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10,151-8,684, if you want to know

So. The Philadelphia Phillies lost their 10,000th game. It was bound to happen eventually. Gentle Readers may not be aware that baseball fans, when they talk about a pitcher with a great many losses on his record, will say that you have to be awfully good to lose that many games. And it’s true; a pitcher who isn’t awfully good won’t get a chance to lose fifty games in his career. Sadly, this does not apply to teams. Despite an astonishing display of awfulness from, say, 1918-1948, during which they only broke .500 in their 1932 78-76 fourth-place triumph and only broke .450 one other time and only finished as high as fifth in the standings three times, they continued to play major-league baseball, or at least to play against major-league baseball clubs. And eventually they recovered somewhat. They’ve still won more games than the Red Sox.

I’ve occasionally suggested that I would enjoy a relegation system for baseball where the bottom team or two in MLB every year (or every five years, or something) would be sent down to the minors, to be replaced by the top team or two from the minors. This set-up would make life interesting for bad teams in August and September. The problem is that it would utterly destroy the farm system. Speaking as a Giants fan, that would be ... well, I think I would enjoy a relegation system. But it’s not what we have, and I suppose it’s a good thing for the Phillies.

Just to point this out: if you played a hundred and fifty games a year for a hundred years, and you lost two-thirds of those games, that would be ten thousand losses. NBA and NHL teams play 82 games a year, NFL teams play 16. Premier League FA teams play 38 games a year. I think rugby Super League teams play 32 games. Major League Baseball teams play 162 games a year, mostly playing six days a week for six months. County and college teams have been playing cricket for a long time, but I suspect ten losses a year is a lot for a cricket side. Of course, in baseball there are no draws.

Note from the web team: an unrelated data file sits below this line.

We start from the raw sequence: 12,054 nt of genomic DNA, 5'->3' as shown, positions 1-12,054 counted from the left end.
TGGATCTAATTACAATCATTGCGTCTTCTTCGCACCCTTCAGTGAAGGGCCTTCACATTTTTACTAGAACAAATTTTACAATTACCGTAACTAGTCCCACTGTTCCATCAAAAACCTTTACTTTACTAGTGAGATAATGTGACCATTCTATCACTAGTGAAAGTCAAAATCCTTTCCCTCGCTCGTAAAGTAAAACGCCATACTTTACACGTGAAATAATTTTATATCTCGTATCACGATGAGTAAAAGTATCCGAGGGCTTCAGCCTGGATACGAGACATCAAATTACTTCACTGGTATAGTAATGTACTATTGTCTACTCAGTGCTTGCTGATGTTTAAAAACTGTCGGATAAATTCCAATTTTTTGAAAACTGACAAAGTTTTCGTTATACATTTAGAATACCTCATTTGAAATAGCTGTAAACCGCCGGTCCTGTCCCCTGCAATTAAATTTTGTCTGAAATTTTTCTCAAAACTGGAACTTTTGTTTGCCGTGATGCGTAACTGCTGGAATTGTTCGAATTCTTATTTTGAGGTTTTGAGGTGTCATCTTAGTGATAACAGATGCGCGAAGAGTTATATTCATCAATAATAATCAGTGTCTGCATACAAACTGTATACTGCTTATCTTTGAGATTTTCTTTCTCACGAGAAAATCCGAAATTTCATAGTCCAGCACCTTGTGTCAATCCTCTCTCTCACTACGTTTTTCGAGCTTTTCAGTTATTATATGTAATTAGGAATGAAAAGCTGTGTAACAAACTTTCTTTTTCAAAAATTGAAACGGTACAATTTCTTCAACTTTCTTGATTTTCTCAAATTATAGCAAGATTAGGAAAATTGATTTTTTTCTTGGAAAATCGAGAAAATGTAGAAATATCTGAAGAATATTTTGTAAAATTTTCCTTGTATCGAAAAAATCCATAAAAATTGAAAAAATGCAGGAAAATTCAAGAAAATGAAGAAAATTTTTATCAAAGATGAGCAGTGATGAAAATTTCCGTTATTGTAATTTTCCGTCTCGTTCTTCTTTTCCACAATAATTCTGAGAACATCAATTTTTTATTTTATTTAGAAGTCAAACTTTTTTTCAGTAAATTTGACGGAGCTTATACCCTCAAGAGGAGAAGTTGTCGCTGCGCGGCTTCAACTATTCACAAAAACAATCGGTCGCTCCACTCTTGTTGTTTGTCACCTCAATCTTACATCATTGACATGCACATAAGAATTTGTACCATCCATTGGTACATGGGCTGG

But my point about this is just that baseball teams play twice as many games a year as any other sport. There are a lot of things about the play of the game that evolved the way they did because it’s an everyday game. The rosters and the way pitchers are used, for instance. You could imagine a version of baseball where they only played one game a week, and each team was allowed only, say, eleven men on a roster, with an ace pitcher, like a quarterback, playing almost all of almost every game. Or a version played three games a week that used a game clock in some way, forcing much faster play. Or perhaps rougher play, never developing the rule that you can’t get a player out by throwing the ball at him. Maybe the amazing fielding we take for granted wouldn’t have developed; the worst-fielding team in the league last year made fewer than one error a game and converted 97.8% of chances, where a hundred years before, the best-fielding team made an error and a quarter a game and converted only 97% of chances, and in 1884 the Phillies (before they were called the Phillies—Kill, Quakers, Kill!) committed four and three-quarters errors a game, converting only eight of every nine chances. If they played once a week, maybe they wouldn’t have started wearing gloves.